With stars nearing big paydays, Buffalo Bills need to nail 2021 NFL draft

Which AFC team is the biggest threat to the Chiefs? (1:52)

Field Yates, Mike Tannenbaum and Dan Orlovsky pinpoint the Buffalo Bills and the Tennessee Titans as teams that could take down the Chiefs this season. (1:52)

BUFFALO, N.Y. -- Every draft is important, but it is especially critical the Buffalo Bills do not miss on their picks when the 2021 NFL draft begins Thursday in Cleveland (8 p.m. ET, ESPN and the ESPN app).

The Bills' goal since general manager Brandon Beane and coach Sean McDermott arrived in 2017 has been to draft, develop and re-sign their own players. The third phase in that process began last season.

Buffalo extended the contracts of left tackle Dion Dawkins and cornerback Tre'Davious White in 2020, and re-signed the third member of that 2017 class -- linebacker Matt Milano -- to a four-year, $41 million deal in March. That is just the beginning.

The May 3 deadline to exercise the fifth-year extensions for quarterback Josh Allen and linebacker Tremaine Edmunds is fast approaching, and neither will be inexpensive. The 2018 first-round picks have combined to make three Pro Bowls and thus carry fifth-year cap hits of $23.1 million for Allen and $14.7 million for Edmunds.

The key to remaining a contender while they prepare to pay their young core, is to get quality play from their draft picks during their rookie contracts.

Allen's contract is the most important for Buffalo, and he is likely to agree to an extension before he ever plays on his fifth-year option. However, with the future of the NFL's salary cap still in question after dropping to $182.5 million for the 2021 season, the Bills are moving forward cautiously.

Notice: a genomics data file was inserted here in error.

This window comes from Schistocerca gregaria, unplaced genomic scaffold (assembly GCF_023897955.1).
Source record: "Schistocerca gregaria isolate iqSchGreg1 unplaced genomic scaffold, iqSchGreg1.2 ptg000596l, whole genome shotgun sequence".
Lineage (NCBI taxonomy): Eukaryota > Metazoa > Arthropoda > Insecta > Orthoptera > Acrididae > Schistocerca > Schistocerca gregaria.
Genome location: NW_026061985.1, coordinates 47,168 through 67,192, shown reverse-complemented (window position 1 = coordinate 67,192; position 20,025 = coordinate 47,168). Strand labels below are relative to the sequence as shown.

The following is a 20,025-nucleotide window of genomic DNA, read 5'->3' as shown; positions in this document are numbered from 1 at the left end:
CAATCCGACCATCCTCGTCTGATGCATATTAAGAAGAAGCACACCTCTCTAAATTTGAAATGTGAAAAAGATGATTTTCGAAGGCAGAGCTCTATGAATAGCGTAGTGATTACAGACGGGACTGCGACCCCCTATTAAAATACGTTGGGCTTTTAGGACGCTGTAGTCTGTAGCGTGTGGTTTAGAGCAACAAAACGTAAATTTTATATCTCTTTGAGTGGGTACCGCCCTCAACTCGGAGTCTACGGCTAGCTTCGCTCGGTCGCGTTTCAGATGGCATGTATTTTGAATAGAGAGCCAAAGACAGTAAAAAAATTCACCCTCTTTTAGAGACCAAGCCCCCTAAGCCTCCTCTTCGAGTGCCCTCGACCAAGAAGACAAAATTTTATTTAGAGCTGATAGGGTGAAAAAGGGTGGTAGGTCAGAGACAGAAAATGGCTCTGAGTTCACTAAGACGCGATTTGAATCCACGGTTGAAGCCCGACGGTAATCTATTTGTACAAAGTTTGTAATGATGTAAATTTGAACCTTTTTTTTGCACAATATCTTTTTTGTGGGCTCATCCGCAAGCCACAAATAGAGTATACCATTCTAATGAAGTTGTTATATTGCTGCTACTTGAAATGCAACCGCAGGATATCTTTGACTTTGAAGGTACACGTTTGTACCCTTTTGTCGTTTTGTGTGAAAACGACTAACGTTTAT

"The hard part this year is going to be the cap has gone down. I don't know exactly where it's going to be next year, probably not a huge increase," Beane said regarding Allen and Edmunds. "You can't really be flexible with those cap numbers, so we've got to make sure if we pick them both up, that we're going to have close to $35 million space in next year's cap. It's not an ideal scenario for that to pick them both up and not extend them. So we just got to kind of figure out how we can make that work in our system."

The Bills will have a projected $38.4 million in cap space for the 2022 season, per OverTheCap. But they'll also have decisions to make on cornerbacks Levi Wallace and Taron Johnson, special-teamer Siran Neal, defensive end Jerry Hughes and defensive tackles Harrison Phillips and Vernon Butler -- not to mention their 2021 draft picks.

The uncertainty regarding next year's cap creates the possibility Buffalo will have to part ways with one or more veterans to clear room for its younger, foundational players.

"We do have to look at what's coming down the pipe as far as guys that are going to be free agents next year, or are there players that are going to have a high cap number that we may have to make a tough decision on depending on where the cap goes?" Beane said. "There's less uncertainty than there was a year ago, but there's still a lot of uncertainty. Are we definitely going to have full stadiums, which impacts the revenue, which impacts the cap? ... I think [the cap] will increase from this year, but I don't think there's going to be a giant increase. I think a lot of teams, including us, are still going to have some tough decisions going forward."

Beane said during his pre-draft news conference the Bills are thinking "long-term more than short-term" with their first pick at No. 30 overall, suggesting they're prepared to develop a player who might not be ready to contribute in 2021. He also stressed the importance of finding contributors late in the draft -- something he has a decent track record of doing, with players such as Taron Johnson, Neal, defensive end Darryl Johnson, safety Jaquan Johnson, cornerback Dane Jackson and kicker Tyler Bass all being drafted in the fourth round or later.

"We've got to be smart with these picks," Beane said. "Finding as many guys -- cheap labor, if you want to call it. I use that term loosely, because player salaries aren't cheap, but in comparison to what you would be paying a franchise quarterback or what we're paying Tre'Davious and Stef[on Diggs] and all those guys, we've got to find some guys on the lower end, because you've still got to fill the team and you've got to find enough guys to line up and start for you."